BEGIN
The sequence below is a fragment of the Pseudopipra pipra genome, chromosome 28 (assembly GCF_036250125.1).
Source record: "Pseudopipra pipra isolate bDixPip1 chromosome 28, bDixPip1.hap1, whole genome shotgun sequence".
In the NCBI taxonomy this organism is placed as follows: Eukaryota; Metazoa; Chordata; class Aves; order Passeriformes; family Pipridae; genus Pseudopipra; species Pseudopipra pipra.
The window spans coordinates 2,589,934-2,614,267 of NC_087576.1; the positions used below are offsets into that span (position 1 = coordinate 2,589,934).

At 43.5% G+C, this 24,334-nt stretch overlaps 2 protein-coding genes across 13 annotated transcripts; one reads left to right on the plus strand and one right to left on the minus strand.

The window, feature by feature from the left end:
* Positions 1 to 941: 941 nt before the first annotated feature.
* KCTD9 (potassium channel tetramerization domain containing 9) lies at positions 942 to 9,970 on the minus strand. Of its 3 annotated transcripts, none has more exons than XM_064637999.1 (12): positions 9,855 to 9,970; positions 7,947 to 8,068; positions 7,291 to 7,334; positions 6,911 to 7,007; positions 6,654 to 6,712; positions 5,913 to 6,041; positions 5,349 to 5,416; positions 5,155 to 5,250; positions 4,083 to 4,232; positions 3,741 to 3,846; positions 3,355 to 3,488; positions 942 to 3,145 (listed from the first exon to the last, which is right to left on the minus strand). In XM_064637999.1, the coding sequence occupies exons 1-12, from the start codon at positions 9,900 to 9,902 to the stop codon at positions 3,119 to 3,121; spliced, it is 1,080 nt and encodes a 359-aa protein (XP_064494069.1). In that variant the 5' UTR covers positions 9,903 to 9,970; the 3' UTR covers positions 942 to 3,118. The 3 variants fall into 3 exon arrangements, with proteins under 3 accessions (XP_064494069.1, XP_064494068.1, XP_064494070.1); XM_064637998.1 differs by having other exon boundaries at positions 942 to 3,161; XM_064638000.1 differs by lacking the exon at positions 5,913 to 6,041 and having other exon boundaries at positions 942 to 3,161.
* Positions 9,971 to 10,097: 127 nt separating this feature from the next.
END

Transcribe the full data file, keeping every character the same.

The sequence below is a fragment of the Pseudopipra pipra genome, chromosome 28 (assembly GCF_036250125.1).
Source record: "Pseudopipra pipra isolate bDixPip1 chromosome 28, bDixPip1.hap1, whole genome shotgun sequence".
In the NCBI taxonomy this organism is placed as follows: Eukaryota; Metazoa; Chordata; class Aves; order Passeriformes; family Pipridae; genus Pseudopipra; species Pseudopipra pipra.
The window spans coordinates 2,589,934-2,614,267 of NC_087576.1; the positions used below are offsets into that span (position 1 = coordinate 2,589,934).

At 43.5% G+C, this 24,334-nt stretch overlaps 2 protein-coding genes across 13 annotated transcripts; one reads left to right on the plus strand and one right to left on the minus strand.

The window, feature by feature from the left end:
* Positions 1 to 941: 941 nt before the first annotated feature.
* KCTD9 (potassium channel tetramerization domain containing 9) lies at positions 942 to 9,970 on the minus strand. Of its 3 annotated transcripts, none has more exons than XM_064637999.1 (12): positions 9,855 to 9,970; positions 7,947 to 8,068; positions 7,291 to 7,334; positions 6,911 to 7,007; positions 6,654 to 6,712; positions 5,913 to 6,041; positions 5,349 to 5,416; positions 5,155 to 5,250; positions 4,083 to 4,232; positions 3,741 to 3,846; positions 3,355 to 3,488; positions 942 to 3,145 (listed from the first exon to the last, which is right to left on the minus strand). In XM_064637999.1, the coding sequence occupies exons 1-12, from the start codon at positions 9,900 to 9,902 to the stop codon at positions 3,119 to 3,121; spliced, it is 1,080 nt and encodes a 359-aa protein (XP_064494069.1). In that variant the 5' UTR covers positions 9,903 to 9,970; the 3' UTR covers positions 942 to 3,118. The 3 variants fall into 3 exon arrangements, with proteins under 3 accessions (XP_064494069.1, XP_064494068.1, XP_064494070.1); XM_064637998.1 differs by having other exon boundaries at positions 942 to 3,161; XM_064638000.1 differs by lacking the exon at positions 5,913 to 6,041 and having other exon boundaries at positions 942 to 3,161.
* Positions 9,971 to 10,097: 127 nt separating this feature from the next.